b) KDP will allow you to have total ink coverage of up to 300% (400% is max for CMYK), whereas IS restricts you to 240% max. I managed it courtesy of a free color profile download I found online, at www.newselfpublishing.com/TotalInkLimit.zip. (This will take you straight to the download, but it's safe. If you're wondering about it, read this post first: http://www.newselfpublishing.com/TotalInkLimit.html)

    c) IS doesn't like a cover file with any vestige of ICC (International Color Consortium) profiles latent in them, while KDP doesn't care one way or the other. Converting to PDF/X-1a (SWOP) solved the problem.

    As to text (interior) files, the same one was fine with both.

    But maybe your experience was different, and something else came up? Did the two of you get your books onto IS at last?
     
    Last edited: Aug 23, 2019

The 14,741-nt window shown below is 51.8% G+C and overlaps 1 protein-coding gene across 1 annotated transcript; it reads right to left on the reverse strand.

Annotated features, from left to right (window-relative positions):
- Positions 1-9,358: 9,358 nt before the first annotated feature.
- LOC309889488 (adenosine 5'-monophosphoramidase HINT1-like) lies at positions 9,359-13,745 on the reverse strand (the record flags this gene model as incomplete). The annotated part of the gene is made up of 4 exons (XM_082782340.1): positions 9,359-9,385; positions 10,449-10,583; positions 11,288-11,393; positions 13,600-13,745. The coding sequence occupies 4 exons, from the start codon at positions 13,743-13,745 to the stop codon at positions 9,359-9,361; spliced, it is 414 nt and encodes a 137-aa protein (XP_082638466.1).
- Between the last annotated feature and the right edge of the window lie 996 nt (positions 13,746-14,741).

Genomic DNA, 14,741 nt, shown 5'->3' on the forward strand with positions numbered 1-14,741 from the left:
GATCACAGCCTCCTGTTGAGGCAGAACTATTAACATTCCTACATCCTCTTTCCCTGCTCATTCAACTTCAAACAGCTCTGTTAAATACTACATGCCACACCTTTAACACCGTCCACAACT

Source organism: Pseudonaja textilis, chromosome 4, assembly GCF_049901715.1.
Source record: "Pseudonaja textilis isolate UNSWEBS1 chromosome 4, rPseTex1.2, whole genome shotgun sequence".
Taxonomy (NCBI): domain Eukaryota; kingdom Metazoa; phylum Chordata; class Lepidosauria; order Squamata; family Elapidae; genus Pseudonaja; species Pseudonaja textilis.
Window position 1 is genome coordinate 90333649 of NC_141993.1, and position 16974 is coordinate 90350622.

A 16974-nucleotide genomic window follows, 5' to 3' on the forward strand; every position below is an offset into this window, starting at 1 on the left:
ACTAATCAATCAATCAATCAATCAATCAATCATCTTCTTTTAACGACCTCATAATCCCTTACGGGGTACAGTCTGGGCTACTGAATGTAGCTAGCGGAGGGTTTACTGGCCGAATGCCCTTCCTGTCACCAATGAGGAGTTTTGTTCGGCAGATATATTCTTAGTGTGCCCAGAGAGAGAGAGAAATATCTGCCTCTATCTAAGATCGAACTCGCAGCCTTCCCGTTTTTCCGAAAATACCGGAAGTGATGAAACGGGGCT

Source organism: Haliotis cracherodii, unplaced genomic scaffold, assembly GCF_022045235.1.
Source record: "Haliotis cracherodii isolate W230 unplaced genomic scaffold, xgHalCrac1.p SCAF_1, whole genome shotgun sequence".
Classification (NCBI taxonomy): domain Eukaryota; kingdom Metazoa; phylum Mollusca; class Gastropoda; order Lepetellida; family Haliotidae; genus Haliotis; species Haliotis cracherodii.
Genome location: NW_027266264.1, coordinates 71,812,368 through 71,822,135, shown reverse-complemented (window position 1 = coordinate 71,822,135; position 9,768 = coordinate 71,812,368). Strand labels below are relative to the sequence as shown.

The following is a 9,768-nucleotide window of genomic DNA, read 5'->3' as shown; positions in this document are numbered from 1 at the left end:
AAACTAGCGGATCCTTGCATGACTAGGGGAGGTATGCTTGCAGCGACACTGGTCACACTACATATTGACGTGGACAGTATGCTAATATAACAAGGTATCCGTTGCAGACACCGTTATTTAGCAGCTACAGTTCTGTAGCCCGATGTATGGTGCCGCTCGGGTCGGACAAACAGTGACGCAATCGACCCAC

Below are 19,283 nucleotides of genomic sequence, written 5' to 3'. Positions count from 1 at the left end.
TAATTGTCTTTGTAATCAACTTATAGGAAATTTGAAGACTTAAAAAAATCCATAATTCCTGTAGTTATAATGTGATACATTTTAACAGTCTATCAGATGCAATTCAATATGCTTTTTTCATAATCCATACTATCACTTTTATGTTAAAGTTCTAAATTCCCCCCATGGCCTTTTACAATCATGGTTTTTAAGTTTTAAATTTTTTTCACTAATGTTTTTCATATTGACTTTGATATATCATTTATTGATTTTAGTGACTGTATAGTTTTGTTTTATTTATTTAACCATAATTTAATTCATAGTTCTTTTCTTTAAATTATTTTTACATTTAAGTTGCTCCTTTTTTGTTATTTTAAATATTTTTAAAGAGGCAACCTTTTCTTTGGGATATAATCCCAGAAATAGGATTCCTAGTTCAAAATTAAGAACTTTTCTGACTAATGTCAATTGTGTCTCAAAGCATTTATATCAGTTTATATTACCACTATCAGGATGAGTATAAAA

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  9. Catrin Lewis

    Catrin Lewis Contributor Contributor Community Volunteer

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    Checked my local Books-a-Million store last Sunday, and the Barnes & Noble website this afternoon: Yay! the paperback is available for order in bricks-and-mortar bookstores.

    Meaning I have to update my website.

    In other news, I found out just today that if I want to hand sell any of my books-- any-- I have to have a sales tax license from my state and collect the appropriate sales tax. The form is online, it's free to apply, but damn! that form is long!

    The joys of business . . .

    EDIT--- In case anybody was wondering, I'd read on some forum or other that you weren't required to collect sales tax if your sales were under a certain amount, $400 or so. That'll teach me to not go to the actual authority on these things, right?
     
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  10. Catrin Lewis

    Catrin Lewis Contributor Contributor Community Volunteer